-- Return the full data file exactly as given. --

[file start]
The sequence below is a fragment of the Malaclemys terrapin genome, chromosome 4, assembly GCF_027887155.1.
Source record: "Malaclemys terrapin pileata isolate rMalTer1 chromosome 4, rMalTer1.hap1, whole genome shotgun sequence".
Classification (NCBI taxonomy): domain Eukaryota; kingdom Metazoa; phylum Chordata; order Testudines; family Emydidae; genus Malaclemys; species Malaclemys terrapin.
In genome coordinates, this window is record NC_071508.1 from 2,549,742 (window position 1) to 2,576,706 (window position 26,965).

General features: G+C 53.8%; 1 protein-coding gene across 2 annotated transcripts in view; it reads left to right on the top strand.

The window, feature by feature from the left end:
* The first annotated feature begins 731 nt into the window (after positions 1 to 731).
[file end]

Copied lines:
The sequence below is a fragment of the Malaclemys terrapin genome, chromosome 4, assembly GCF_027887155.1.
Source record: "Malaclemys terrapin pileata isolate rMalTer1 chromosome 4, rMalTer1.hap1, whole genome shotgun sequence".
Classification (NCBI taxonomy): domain Eukaryota; kingdom Metazoa; phylum Chordata; order Testudines; family Emydidae; genus Malaclemys; species Malaclemys terrapin.
In genome coordinates, this window is record NC_071508.1 from 2,549,742 (window position 1) to 2,576,706 (window position 26,965).

General features: G+C 53.8%; 1 protein-coding gene across 2 annotated transcripts in view; it reads left to right on the top strand.

The window, feature by feature from the left end:
* The first annotated feature begins 731 nt into the window (after positions 1 to 731).